When assembling their bullpen for the 2021 season, the Yankees probably viewed Luis Cessa as more of a low-leverage pitcher as opposed to one in the same tier as Aroldis Chapman, Chad Green, or Darren O’Day, for example. He is the quintessential good-but-not-great bullpen arm that hasn’t always been “good” in the past.
For his career, Cessa has a 4.24 ERA and a 4.75 FIP — respectable numbers, for sure, but nothing special. Midway through the 2019 season, however, he discovered that better outcomes would result from an increase in his slider usage.
In the second half of that 2019 season, Cessa used his slider 50.8 percent of the time according to FanGraphs, and had a 3.66 ERA. Last season’s Statcast data tell us that the righty used it even more — 54.4 percent — and finished with a 3.32 ERA in 21.2 frames, albeit with a low 18.3 strikeout rate.
By now, we are starting to see a trend. Do you care to guess which pitch is he throwing even more this season? Yes, the slider. He is using it a whopping 69.2 percent of the time, and it has yielded excellent results.
Before Thursday’s game against the Orioles, Cessa had pitched 11.2 innings in the 2021 campaign, with a 0.77 ERA and 2.05 FIP. It’s still extremely early in the season, and the sample size is obviously small, but those numbers are far better than any previous year of his career.
Cessa is also limiting loud contact — his 23.1-percent hard-hit rate is among the top five percent in the league, and he has allowed no barrels so far. Cessa is actually a Statcast favorite this season, as evidenced by this chart from Baseball Savant:
Again, we may be dealing with a case of small sample noise, but there seems to be something here, which leads us to the most impressive and surprising part of Luis Cessa’s 2021 profile: strikeouts and bat-missing ability.
Cessa’s 31.9 percent strikeout rate so far would be, rather easily, a career-best. His previous high was in 2019, when he struck out 21.9 percent of the batters he faced. That number is backed by a sizable increase in swinging strike rate (SwStr%). Last season, he had a 12.5 SwStr%, and his career-high is 12.7 percent, achieved in 2019. This season? 15.6 percent.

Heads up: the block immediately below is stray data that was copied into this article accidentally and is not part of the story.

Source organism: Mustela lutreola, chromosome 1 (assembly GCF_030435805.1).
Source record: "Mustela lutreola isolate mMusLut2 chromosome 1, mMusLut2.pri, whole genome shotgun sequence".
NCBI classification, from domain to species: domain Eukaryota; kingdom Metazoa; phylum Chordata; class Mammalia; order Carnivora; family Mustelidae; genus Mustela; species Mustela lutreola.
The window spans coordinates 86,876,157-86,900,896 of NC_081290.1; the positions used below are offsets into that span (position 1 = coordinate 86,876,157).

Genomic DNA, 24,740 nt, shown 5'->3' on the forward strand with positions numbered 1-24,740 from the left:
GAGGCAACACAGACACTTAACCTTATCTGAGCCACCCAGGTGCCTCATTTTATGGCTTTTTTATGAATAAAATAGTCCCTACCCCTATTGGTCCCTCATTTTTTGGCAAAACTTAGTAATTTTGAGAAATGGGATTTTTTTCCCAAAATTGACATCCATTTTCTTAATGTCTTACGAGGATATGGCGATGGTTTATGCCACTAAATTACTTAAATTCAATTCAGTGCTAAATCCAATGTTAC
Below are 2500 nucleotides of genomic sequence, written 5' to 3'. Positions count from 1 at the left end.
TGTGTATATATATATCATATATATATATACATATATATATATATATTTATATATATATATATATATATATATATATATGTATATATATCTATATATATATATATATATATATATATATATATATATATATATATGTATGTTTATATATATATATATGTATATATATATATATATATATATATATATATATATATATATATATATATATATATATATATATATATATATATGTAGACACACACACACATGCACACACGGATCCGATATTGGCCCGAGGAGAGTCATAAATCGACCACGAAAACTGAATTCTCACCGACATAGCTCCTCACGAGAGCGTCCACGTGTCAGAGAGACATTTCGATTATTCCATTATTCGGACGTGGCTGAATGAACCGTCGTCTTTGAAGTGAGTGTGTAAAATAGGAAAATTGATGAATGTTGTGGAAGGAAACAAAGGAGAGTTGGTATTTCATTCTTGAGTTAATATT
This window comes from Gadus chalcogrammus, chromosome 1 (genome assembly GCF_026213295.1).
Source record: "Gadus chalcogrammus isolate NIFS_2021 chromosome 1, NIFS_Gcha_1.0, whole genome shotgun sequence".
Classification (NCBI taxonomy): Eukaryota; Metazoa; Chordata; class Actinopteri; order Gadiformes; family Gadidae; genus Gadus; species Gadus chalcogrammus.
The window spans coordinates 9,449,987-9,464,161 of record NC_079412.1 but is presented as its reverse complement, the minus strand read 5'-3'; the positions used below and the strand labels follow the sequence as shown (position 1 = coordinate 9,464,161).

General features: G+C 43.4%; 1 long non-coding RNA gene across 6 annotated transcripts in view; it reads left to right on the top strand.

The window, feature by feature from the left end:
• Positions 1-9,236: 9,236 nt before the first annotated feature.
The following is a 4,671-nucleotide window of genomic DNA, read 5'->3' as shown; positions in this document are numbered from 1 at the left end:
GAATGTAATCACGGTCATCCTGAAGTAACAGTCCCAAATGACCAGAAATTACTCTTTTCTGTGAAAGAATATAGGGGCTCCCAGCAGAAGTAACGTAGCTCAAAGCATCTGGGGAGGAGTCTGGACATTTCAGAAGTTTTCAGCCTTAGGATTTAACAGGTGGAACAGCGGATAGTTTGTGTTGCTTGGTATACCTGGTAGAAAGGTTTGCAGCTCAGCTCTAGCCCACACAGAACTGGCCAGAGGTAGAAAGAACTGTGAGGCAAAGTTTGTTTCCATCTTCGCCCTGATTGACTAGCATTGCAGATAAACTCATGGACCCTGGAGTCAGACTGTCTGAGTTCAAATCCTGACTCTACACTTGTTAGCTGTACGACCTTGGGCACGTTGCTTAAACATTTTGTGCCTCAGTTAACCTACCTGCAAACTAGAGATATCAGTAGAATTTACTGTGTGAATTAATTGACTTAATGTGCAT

Basically, Cessa is getting more whiffs and earning slightly more called strikes, taking his CSW (called strikes plus whiffs) to a career-best 33.5 percent, comfortably above the league average, which typically sits around 30 percent. He was at 28.4 percent in his six-year MLB tenure.
The slider has been his bread and butter, earning him a 41.4-percent whiff rate and a .210 expected weighted on-base average, or xwOBA. It’s logical that the increased usage of his best pitch led to better results, but it is somewhat surprising that’s still the case even with the extremely heavy reliance on the slider. Seventy percent is a lot, but it’s working for him.
Equally important for Cessa’s early-season success is the effectiveness of his changeup. He has only thrown it 10.7 percent of the time, but it has a 40-percent whiff rate and a .125 xwOBA. Last year, it had a 25.8-percent whiff rate, so it remains to be seen if it’s something that will be corrected with a larger sample or if he truly improved the effectiveness of the pitch.
Cessa’s walk rate has been somewhat elevated to start the year, at 12.8 percent, but if this is the trade-off for who he is now, then the Yankees will surely take it. He has a long way to prove this is not a fluke, though.